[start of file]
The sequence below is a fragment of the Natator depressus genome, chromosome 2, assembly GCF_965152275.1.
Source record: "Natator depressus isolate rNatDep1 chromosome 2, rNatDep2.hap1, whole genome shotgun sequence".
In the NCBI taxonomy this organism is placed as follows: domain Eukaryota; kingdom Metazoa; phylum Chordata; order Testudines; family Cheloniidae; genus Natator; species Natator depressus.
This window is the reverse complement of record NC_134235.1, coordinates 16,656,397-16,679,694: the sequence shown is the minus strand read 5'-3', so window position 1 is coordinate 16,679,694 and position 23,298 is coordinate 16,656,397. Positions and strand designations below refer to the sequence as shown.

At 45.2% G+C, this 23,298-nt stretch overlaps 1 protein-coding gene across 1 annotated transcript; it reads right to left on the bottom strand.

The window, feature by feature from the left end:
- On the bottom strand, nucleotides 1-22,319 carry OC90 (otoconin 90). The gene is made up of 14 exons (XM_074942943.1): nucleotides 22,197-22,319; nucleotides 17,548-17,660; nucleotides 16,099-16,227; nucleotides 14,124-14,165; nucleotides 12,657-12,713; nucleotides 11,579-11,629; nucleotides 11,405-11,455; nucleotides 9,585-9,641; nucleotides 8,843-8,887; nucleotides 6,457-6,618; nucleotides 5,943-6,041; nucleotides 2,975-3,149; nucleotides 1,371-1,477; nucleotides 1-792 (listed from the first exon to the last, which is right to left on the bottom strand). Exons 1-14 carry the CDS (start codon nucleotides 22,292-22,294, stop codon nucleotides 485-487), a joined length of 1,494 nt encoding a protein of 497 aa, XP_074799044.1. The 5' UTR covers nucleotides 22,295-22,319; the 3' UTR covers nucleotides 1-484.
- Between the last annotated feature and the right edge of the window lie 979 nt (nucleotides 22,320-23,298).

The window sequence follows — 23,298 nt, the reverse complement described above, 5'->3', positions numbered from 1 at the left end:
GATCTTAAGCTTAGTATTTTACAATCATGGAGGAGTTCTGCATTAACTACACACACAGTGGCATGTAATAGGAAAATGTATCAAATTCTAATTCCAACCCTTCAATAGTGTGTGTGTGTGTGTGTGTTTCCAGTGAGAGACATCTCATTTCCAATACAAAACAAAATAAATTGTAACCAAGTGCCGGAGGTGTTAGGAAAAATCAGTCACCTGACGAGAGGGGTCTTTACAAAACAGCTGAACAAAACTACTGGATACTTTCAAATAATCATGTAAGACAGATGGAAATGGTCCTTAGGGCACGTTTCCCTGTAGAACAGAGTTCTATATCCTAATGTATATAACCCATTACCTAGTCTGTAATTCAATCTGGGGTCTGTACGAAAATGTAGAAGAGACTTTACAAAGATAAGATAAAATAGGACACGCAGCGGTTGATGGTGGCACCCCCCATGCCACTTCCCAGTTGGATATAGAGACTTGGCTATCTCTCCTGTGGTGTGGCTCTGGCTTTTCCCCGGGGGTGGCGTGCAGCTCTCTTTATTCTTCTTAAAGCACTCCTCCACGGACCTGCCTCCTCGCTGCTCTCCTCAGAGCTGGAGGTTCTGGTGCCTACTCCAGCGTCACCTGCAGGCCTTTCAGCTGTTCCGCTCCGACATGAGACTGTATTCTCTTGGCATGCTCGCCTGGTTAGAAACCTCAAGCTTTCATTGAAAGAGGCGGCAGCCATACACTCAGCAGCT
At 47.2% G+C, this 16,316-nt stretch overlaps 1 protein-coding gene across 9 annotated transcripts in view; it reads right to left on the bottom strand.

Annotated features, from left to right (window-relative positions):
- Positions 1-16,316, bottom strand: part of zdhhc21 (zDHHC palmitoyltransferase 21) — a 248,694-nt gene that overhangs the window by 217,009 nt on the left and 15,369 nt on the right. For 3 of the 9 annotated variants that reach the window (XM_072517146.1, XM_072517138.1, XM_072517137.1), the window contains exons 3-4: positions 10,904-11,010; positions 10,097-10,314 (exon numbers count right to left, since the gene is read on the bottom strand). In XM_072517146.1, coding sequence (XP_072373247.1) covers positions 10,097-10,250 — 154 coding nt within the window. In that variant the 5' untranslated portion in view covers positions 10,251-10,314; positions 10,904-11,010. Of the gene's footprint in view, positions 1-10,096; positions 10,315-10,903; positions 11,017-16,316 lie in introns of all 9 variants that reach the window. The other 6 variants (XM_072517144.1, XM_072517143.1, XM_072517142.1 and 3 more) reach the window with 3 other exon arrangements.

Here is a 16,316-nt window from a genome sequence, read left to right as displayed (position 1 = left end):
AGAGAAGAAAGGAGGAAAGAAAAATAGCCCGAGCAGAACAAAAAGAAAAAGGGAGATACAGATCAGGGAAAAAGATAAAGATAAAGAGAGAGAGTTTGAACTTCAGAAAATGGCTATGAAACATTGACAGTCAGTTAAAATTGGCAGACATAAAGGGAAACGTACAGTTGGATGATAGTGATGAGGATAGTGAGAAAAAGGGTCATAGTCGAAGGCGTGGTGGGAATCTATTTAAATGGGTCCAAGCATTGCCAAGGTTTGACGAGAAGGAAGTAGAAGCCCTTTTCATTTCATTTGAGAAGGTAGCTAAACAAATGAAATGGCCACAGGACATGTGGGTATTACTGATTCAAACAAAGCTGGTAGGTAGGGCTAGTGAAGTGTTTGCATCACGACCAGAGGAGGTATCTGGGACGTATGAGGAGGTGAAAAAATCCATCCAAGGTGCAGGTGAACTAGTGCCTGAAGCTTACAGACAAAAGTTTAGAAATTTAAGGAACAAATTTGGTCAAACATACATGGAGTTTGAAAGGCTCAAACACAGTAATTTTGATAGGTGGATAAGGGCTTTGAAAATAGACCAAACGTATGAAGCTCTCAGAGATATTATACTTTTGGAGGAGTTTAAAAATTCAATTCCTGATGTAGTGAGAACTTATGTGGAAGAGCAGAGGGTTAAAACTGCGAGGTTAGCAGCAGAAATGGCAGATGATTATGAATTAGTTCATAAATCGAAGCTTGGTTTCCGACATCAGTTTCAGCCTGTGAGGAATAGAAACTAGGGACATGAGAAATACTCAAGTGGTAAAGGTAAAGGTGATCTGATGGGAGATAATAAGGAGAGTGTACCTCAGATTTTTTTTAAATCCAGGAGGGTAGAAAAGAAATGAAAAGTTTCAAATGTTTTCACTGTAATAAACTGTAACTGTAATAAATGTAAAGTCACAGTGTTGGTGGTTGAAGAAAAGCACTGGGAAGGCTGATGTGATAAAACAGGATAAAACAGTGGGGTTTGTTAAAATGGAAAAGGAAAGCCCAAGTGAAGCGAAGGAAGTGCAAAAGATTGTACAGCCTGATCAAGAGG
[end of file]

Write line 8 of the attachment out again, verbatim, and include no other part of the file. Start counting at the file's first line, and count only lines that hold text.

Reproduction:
- Between the last annotated feature and the right edge of the window lie 979 nt (nucleotides 22,320-23,298).